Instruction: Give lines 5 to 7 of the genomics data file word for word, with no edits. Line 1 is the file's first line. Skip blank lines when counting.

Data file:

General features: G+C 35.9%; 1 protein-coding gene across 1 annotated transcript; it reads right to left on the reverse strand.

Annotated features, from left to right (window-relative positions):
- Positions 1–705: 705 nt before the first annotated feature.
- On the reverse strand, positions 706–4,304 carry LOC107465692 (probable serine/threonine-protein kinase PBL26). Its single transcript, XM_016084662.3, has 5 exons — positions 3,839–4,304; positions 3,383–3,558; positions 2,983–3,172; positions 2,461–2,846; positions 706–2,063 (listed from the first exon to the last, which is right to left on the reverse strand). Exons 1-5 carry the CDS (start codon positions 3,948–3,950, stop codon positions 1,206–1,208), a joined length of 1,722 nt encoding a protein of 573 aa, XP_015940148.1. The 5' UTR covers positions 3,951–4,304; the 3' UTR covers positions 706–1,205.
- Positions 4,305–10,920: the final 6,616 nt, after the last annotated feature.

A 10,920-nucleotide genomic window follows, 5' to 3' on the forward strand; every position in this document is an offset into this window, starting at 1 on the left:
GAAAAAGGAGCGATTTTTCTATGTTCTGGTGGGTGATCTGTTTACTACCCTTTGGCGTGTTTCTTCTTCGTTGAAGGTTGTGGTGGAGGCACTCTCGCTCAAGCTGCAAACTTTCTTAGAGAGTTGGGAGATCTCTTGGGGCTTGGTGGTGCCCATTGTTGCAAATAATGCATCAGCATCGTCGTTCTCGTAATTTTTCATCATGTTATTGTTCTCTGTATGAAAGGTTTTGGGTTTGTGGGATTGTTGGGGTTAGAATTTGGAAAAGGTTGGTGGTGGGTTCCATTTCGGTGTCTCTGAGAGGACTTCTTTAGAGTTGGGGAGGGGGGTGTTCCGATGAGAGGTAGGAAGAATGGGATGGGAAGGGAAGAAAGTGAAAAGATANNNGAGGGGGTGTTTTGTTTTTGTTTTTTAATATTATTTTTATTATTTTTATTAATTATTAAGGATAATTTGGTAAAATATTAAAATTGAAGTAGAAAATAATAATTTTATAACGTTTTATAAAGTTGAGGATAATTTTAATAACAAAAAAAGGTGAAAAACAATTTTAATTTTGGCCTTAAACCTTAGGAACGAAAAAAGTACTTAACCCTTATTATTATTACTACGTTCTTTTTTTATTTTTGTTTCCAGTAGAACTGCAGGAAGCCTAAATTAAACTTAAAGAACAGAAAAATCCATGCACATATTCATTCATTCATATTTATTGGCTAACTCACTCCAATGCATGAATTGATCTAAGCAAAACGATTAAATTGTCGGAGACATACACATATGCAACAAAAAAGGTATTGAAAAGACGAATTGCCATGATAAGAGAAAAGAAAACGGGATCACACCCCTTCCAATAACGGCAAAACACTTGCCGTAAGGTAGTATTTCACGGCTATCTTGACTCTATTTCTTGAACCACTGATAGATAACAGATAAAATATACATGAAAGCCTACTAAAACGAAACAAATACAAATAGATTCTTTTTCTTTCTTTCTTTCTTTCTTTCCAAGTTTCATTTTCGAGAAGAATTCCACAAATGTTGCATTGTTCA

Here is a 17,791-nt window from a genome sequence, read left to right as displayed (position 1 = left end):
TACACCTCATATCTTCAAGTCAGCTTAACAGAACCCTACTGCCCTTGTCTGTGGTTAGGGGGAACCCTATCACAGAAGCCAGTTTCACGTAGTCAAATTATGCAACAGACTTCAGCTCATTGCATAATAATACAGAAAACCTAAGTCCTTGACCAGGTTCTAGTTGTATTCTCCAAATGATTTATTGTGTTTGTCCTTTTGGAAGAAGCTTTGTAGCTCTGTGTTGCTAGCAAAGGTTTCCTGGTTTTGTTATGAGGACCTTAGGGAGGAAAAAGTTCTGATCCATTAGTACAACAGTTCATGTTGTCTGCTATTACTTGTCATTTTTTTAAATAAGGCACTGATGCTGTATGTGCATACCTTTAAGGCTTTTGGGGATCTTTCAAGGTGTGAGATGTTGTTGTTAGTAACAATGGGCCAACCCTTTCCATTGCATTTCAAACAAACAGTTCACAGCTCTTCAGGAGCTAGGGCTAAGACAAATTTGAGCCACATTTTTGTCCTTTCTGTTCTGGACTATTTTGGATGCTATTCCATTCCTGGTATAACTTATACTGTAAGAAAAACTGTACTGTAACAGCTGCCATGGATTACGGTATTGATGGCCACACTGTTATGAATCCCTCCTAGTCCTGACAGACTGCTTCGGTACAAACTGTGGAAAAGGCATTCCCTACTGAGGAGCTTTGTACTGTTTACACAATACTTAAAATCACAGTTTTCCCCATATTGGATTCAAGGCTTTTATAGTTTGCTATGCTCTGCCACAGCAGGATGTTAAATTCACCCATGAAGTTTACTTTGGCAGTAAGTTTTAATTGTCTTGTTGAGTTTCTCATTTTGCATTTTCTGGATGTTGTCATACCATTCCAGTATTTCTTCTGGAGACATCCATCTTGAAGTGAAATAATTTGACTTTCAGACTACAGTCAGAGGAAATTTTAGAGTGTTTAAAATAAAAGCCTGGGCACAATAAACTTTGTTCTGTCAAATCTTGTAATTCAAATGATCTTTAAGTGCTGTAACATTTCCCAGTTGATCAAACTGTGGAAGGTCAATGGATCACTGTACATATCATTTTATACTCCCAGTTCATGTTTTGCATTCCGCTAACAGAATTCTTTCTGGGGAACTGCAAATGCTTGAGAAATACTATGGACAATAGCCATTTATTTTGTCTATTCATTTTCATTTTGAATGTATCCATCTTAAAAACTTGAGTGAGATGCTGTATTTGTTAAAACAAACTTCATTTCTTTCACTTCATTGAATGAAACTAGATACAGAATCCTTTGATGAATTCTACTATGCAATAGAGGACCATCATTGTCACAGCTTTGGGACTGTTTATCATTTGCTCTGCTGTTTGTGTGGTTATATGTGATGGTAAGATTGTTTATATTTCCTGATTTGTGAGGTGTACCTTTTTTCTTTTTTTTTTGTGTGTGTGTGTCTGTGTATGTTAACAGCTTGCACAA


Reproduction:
- Positions 4,305–10,920: the final 6,616 nt, after the last annotated feature.

A 10,920-nucleotide genomic window follows, 5' to 3' on the forward strand; every position in this document is an offset into this window, starting at 1 on the left:
GAAAAAGGAGCGATTTTTCTATGTTCTGGTGGGTGATCTGTTTACTACCCTTTGGCGTGTTTCTTCTTCGTTGAAGGTTGTGGTGGAGGCACTCTCGCTCAAGCTGCAAACTTTCTTAGAGAGTTGGGAGATCTCTTGGGGCTTGGTGGTGCCCATTGTTGCAAATAATGCATCAGCATCGTCGTTCTCGTAATTTTTCATCATGTTATTGTTCTCTGTATGAAAGGTTTTGGGTTTGTGGGATTGTTGGGGTTAGAATTTGGAAAAGGTTGGTGGTGGGTTCCATTTCGGTGTCTCTGAGAGGACTTCTTTAGAGTTGGGGAGGGGGGTGTTCCGATGAGAGGTAGGAAGAATGGGATGGGAAGGGAAGAAAGTGAAAAGATANNNGAGGGGGTGTTTTGTTTTTGTTTTTTAATATTATTTTTATTATTTTTATTAATTATTAAGGATAATTTGGTAAAATATTAAAATTGAAGTAGAAAATAATAATTTTATAACGTTTTATAAAGTTGAGGATAATTTTAATAACAAAAAAAGGTGAAAAACAATTTTAATTTTGGCCTTAAACCTTAGGAACGAAAAAAGTACTTAACCCTTATTATTATTACTACGTTCTTTTTTTATTTTTGTTTCCAGTAGAACTGCAGGAAGCCTAAATTAAACTTAAAGAACAGAAAAATCCATGCACATATTCATTCATTCATATTTATTGGCTAACTCACTCCAATGCATGAATTGATCTAAGCAAAACGATTAAATTGTCGGAGACATACACATATGCAACAAAAAAGGTATTGAAAAGACGAATTGCCATGATAAGAGAAAAGAAAACGGGATCACACCCCTTCCAATAACGGCAAAACACTTGCCGTAAGGTAGTATTTCACGGCTATCTTGACTCTATTTCTTGAACCACTGATAGATAACAGATAAAATATACATGAAAGCCTACTAAAACGAAACAAATACAAATAGATTCTTTTTCTTTCTTTCTTTCTTTCTTTCCAAGTTTCATTTTCGAGAAGAATTCCACAAATGTTGCATTGTTCA